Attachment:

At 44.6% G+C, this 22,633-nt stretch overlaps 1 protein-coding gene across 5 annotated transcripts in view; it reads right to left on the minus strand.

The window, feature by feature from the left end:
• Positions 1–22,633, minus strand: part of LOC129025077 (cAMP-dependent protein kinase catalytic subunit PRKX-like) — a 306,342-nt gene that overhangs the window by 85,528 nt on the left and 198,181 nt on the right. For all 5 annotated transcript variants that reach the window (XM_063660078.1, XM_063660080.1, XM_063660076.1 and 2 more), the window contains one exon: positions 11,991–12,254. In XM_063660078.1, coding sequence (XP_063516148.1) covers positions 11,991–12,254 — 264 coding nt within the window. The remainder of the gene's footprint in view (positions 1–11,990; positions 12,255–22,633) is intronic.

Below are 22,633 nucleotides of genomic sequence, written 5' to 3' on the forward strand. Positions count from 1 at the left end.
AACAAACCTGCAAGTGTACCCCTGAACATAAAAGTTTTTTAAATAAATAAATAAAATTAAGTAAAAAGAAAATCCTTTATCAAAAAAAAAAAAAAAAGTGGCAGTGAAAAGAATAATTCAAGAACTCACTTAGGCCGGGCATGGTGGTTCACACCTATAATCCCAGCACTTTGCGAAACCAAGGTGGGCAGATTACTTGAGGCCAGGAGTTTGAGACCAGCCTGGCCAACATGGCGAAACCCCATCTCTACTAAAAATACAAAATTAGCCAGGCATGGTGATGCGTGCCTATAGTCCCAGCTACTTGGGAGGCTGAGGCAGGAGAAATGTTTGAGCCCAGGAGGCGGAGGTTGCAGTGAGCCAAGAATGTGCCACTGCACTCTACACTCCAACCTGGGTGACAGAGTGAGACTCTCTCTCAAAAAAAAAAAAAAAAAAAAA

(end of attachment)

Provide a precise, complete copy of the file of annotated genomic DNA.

At 44.6% G+C, this 22,633-nt stretch overlaps 1 protein-coding gene across 5 annotated transcripts in view; it reads right to left on the minus strand.

The window, feature by feature from the left end:
• Positions 1–22,633, minus strand: part of LOC129025077 (cAMP-dependent protein kinase catalytic subunit PRKX-like) — a 306,342-nt gene that overhangs the window by 85,528 nt on the left and 198,181 nt on the right. For all 5 annotated transcript variants that reach the window (XM_063660078.1, XM_063660080.1, XM_063660076.1 and 2 more), the window contains one exon: positions 11,991–12,254. In XM_063660078.1, coding sequence (XP_063516148.1) covers positions 11,991–12,254 — 264 coding nt within the window. The remainder of the gene's footprint in view (positions 1–11,990; positions 12,255–22,633) is intronic.

Below are 22,633 nucleotides of genomic sequence, written 5' to 3' on the forward strand. Positions count from 1 at the left end.
AACAAACCTGCAAGTGTACCCCTGAACATAAAAGTTTTTTAAATAAATAAATAAAATTAAGTAAAAAGAAAATCCTTTATCAAAAAAAAAAAAAAAAGTGGCAGTGAAAAGAATAATTCAAGAACTCACTTAGGCCGGGCATGGTGGTTCACACCTATAATCCCAGCACTTTGCGAAACCAAGGTGGGCAGATTACTTGAGGCCAGGAGTTTGAGACCAGCCTGGCCAACATGGCGAAACCCCATCTCTACTAAAAATACAAAATTAGCCAGGCATGGTGATGCGTGCCTATAGTCCCAGCTACTTGGGAGGCTGAGGCAGGAGAAATGTTTGAGCCCAGGAGGCGGAGGTTGCAGTGAGCCAAGAATGTGCCACTGCACTCTACACTCCAACCTGGGTGACAGAGTGAGACTCTCTCTCAAAAAAAAAAAAAAAAAAAAA